9 thoughts on “The Baucus Plan”

  1. Wow, it’s new, shiny, looks good, smells nice. I could see myself in that. How much does it cost?

    Why would you require an employer provide an individual mandate. When I lose my job the last thing I want to worry about is shopping for health insurance. It would be nice if I could change jobs without changing doctors.

    Is age adjusted pricing desired in an employer provided insurance mandate? Wouldn’t this encourage more hard to prove age based employment discrimination?

    Who decides what a minimum benefit is? Does it change as new technology becomes available and "experimental treatments" become common place?

  2. The public option is critical. When you look at Massachussetts, what's killing them is they didn't want to look at the cost structure. They started with the mandate, and said they'd deal with cost later. Let's learn from that mistake, and make sure to deal with costs up front.

    Also, as a small businessowner, I agree with Bernie. I don't want to have to think about whether I can afford to insure the older more qualified worker with a family and some preexisting conditions. I want to hire the best person for the job. That is impossible as long as you rely on employers to provide the insurance.

  3. Mark:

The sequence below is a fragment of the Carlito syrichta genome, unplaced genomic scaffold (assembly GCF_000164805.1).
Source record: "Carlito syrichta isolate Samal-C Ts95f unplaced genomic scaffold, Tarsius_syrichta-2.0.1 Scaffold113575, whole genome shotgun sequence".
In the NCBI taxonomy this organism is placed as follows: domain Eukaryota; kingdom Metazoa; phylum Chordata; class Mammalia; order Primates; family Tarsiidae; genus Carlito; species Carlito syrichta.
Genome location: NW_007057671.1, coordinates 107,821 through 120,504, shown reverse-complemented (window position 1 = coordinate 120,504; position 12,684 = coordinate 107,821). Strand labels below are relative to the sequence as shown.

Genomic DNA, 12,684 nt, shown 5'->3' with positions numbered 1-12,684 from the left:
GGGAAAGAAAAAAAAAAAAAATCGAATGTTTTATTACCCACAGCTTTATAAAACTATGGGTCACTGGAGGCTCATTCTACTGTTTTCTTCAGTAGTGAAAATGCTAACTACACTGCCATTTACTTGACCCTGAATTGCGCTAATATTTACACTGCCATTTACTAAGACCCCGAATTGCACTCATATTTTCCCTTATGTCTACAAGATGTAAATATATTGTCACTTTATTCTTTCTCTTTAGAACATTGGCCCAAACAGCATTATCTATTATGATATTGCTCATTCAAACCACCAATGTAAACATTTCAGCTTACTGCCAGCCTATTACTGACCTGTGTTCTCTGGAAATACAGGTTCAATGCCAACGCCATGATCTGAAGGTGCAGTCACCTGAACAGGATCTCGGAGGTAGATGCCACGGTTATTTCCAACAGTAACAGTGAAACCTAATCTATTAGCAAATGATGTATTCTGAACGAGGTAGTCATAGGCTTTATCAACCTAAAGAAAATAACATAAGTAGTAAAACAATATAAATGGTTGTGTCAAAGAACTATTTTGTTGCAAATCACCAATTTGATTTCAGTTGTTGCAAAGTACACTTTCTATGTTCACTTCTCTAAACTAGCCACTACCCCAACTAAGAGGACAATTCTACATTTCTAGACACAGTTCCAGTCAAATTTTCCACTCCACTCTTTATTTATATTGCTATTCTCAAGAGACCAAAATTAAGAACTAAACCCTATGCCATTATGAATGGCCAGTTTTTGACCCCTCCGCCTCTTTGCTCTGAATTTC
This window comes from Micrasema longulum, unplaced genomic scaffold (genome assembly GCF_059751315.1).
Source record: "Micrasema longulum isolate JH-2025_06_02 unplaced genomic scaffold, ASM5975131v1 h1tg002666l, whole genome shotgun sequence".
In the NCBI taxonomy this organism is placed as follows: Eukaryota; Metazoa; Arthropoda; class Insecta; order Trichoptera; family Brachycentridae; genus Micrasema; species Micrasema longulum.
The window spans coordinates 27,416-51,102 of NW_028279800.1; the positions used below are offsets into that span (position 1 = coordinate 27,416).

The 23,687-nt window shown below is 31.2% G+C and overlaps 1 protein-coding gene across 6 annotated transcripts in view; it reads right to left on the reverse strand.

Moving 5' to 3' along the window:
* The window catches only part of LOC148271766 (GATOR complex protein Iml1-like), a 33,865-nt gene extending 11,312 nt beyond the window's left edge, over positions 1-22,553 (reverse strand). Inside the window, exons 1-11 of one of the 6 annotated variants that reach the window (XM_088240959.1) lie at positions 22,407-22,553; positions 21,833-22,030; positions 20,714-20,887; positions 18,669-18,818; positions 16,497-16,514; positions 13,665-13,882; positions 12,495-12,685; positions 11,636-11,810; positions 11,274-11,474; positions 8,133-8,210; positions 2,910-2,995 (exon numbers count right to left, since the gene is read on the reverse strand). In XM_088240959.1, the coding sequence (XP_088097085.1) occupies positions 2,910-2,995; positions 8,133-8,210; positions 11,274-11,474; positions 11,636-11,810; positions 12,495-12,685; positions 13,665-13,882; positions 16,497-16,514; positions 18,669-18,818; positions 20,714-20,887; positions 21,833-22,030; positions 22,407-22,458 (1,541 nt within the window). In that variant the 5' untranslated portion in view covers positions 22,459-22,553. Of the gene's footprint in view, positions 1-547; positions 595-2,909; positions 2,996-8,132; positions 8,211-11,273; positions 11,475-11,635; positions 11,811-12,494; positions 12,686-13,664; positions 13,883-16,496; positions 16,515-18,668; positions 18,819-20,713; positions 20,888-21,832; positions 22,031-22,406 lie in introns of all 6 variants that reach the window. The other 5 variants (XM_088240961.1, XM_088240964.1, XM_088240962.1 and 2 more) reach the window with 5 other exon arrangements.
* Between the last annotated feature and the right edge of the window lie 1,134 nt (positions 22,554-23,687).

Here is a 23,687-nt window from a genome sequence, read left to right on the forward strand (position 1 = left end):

The problem with this is that — per the conclusions of Institute of Medicine/Natl Academy of Science and Center on Budget and Policy Priorities — using a de-centralized system of non-profit insurance plans CANNOT achieve sufficient scale or competitive clout to achieve cost savings or regulatory enforcement. ERISA constraints on state regulation of health plans remains a problem. Etc.

    I'm searching for the point cite where I recently read these analyses and conclusions. If I can find them soon, I'll post them here (assuming comments are still open).

  4. Co-ops in lieu of the “public option.” No one knows what this means, and it may be b.s., but to my eye the regulations and subsidies are far more important.

    I have no idea what these are, either. Are they supposed to be non-profits, like credit unions only for health insurance? I believe Baucus mentioned that they'll get start-up help – but what about on-going help?

    This almost reminds me slightly of housing reform back in the 1940s and 1950s, which was based around basically funding the capital costs of public housing.